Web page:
Glass and corrugated metal envelop a Scottsdale cycling shop.
When debartolo architects principal Jack DeBartolo 3 AIA first visited the site of Bicycle Haüs in Scottsdale, he knew it was exactly what owners Shasta and Kale Keltz were looking for. “In Arizona, with our very intense heat, we love it when we can unite two things: a northern orientation to maximize light without direct sun, and high visibility to the public way,” said DeBartolo. “When a parcel’s oriented like this, with its main side facing north, it allows us to do both things in one. We can build a glass facade for light and to advertise the contents, and it can also be a view building.” DeBartolo’s firm designed a wedge-shaped structure with a broad structural glass facade facing the street. The remainder of the building is clad in weathering steel, a low-maintenance material that taps into the desert aesthetic of decay and renewal.
“The concept for the building was all about its orientation, and its place, and its environmental response,” explained DeBartolo. The architects chose a wedge form for the 5,000-square-foot showroom for several reasons. First, they wanted to maximize glazing on the north-facing facade. “With the shape of the building we collect that northern light and pull it deeply into the building,” said DeBartolo. “In the desert, we get a lot of our intense sunlight bouncing off the ground. It also bounces off the ceiling inside the space, so often there’s almost no electric light needed in this room.” In addition, the building’s massing pushes its activity to the street rather than to the back of the lot. Finally, the architects designed the wedge form and a gently sloping roof to someday accommodate solar panels.
The 48-foot-wide, 30-foot-tall structural glass wall on the north facade was the product of careful coordination among the architects, engineers, and installers. “What we love, and where we often say less is more work, is that in Arizona we can attach the glass directly to the structural shell using a liquid affixing system,” said DeBartolo. Steel tabs welded to the ends of a series of 2-inch-by-6-inch structural tube steel columns receive six-foot-wide panels of low-e insulated glass. Since the glass and steel erectors work with different tolerance levels, explained DeBartolo, “getting them all on the same page early on takes a pretty significant learning curve. You’re pushing construction to the max, but we love the overall quality we get when we’ve literally just glazed the structure.”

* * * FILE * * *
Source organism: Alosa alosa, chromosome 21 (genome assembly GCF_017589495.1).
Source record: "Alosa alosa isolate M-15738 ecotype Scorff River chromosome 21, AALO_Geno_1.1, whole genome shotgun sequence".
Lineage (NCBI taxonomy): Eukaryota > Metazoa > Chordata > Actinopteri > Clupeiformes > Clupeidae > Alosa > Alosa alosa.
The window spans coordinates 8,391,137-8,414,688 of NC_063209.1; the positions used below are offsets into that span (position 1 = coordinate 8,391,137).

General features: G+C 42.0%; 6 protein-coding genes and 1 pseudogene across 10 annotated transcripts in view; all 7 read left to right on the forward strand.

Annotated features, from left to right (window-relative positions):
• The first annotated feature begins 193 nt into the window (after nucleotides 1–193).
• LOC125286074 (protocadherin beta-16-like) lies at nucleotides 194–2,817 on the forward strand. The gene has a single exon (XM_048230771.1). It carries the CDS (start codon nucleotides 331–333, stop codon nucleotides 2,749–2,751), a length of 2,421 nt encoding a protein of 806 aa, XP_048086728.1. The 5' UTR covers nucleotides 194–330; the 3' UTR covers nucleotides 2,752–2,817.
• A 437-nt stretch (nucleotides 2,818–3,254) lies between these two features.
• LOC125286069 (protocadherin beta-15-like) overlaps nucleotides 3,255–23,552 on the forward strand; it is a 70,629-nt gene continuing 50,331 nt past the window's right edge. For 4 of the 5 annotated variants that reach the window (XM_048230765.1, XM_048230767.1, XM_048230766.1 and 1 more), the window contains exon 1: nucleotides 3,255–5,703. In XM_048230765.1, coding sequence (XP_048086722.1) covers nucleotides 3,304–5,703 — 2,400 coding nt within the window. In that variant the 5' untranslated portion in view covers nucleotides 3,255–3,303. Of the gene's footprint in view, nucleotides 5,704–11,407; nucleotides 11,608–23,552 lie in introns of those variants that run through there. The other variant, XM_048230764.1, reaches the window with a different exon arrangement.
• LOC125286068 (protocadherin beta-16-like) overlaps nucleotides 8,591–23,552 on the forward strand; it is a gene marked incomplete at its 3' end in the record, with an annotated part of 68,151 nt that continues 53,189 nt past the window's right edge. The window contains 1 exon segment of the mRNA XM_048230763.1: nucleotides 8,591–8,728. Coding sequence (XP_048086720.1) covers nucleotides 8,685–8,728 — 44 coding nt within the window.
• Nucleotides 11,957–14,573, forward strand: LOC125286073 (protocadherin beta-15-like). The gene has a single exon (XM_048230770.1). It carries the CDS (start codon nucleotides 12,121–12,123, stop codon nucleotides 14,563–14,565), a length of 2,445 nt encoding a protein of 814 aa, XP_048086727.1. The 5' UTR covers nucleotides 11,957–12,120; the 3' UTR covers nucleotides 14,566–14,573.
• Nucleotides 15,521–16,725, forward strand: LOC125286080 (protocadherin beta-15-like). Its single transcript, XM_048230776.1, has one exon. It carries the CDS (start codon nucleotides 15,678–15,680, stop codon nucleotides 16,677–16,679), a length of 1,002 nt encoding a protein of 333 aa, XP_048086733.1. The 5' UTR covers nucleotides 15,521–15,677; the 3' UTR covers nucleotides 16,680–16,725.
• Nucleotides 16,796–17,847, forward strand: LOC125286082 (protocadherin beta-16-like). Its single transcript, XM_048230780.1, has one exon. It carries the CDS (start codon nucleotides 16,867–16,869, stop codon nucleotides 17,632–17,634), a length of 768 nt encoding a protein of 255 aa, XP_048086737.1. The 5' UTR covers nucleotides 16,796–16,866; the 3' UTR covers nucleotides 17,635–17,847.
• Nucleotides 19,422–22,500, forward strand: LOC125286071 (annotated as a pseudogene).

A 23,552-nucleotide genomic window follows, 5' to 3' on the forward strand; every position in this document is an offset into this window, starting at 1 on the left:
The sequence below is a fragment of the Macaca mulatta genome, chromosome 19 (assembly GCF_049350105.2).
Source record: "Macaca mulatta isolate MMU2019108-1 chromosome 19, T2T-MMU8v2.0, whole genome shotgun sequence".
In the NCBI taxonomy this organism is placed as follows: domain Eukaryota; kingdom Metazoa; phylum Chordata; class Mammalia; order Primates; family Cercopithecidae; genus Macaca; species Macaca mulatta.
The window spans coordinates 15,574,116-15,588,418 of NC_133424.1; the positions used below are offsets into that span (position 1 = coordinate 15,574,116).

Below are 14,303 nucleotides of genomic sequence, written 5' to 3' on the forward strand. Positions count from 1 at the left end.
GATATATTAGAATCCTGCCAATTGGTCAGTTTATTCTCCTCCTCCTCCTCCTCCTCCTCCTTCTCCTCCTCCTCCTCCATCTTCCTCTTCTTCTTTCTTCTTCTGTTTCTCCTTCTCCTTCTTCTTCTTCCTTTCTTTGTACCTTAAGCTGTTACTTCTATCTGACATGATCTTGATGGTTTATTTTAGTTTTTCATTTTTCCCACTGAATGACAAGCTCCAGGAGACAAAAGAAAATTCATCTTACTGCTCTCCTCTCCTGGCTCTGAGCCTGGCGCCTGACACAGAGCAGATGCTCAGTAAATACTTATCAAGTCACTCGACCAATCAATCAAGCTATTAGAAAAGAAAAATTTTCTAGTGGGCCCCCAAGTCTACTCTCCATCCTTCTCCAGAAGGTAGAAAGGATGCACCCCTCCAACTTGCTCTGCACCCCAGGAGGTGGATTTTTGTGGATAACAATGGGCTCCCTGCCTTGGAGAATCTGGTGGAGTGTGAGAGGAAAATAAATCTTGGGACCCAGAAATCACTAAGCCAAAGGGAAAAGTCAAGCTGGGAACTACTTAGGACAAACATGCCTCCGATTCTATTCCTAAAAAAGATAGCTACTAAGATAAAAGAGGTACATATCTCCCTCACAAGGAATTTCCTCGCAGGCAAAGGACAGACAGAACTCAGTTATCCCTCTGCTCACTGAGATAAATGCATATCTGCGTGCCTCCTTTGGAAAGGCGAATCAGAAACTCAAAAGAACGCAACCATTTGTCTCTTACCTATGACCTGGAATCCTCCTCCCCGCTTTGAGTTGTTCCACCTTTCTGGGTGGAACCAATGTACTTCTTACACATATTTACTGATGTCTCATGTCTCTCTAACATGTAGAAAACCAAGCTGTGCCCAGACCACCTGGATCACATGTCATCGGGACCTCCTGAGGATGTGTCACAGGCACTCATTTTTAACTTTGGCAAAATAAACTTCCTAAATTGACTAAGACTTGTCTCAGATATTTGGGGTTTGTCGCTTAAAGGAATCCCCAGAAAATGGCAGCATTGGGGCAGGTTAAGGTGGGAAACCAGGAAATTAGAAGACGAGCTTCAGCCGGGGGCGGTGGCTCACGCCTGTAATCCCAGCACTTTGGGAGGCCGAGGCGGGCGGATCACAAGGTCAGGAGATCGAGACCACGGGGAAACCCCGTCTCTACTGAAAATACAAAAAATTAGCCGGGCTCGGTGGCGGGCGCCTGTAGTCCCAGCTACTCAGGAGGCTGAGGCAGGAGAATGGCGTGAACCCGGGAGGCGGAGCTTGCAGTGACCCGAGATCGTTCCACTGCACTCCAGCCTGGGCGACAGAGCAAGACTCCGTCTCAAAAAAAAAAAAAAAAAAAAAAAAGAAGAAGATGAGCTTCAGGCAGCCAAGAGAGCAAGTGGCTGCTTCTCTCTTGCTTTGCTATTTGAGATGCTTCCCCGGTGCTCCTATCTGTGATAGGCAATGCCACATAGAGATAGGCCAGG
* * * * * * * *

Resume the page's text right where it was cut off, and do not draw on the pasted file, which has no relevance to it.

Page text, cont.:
The bicycle shop’s mezzanine level cantilevers ten feet over the entrance to create a shaded porch. In addition to providing a space for cyclists to gather before and after rides, the porch “encourages sidewalk activity along First Avenue,” said DeBartolo. “That’s an important criterion that Scottsdale’s trying to push.”
Corrugated box rib cold-rolled steel, fabricated by Gen3, envelops the building’s east, south, and west facades. “The idea was to economize the skin and create a really well-insulated building,” said DeBartolo. The architects liked that the steel was available in 30-foot runs, allowing them to avoid horizontal seams. They also wanted “something with aesthetic richness,” said DeBartolo. “We try to do everything we can to avoid painting buildings. This weathering steel allows the building to continue to enrich itself as time passes.” At the southwest corner of the lot, where team members enter through a back door, debartolo architects carved a notch out of the building’s massing, replacing the corrugated envelope with galvanized flat panels affixed with VHB. “We allowed the interior when we cut it away to remain galvanized,” explained DeBartolo. “It creates relief, visually, from the harsh exterior.”
The designers incorporated custom slot windows into the metal facades. “They work really well with our strong western light,” said DeBartolo. “We just get little strips of lights rather than a large mass that creates heat gain.” The windows are arranged so that they hit the corrugation pattern at the same place every time. They are also integrated with the interior displays, moving up and down to make way for racks of merchandize. “It was very thought through, very methodical, though it created something that almost looks random,” said DeBartolo.
The architecture of the Bicycle Haüs embodies the owners’ passion for cycling. “They really pride themselves on staying state of the art with respect to cycling,” said DeBartolo. “In much the same way they wanted the building to really respond to that. Furniture and fixtures define the movement of people, but the space is a lofty room that’s almost a gallery for bicycles.”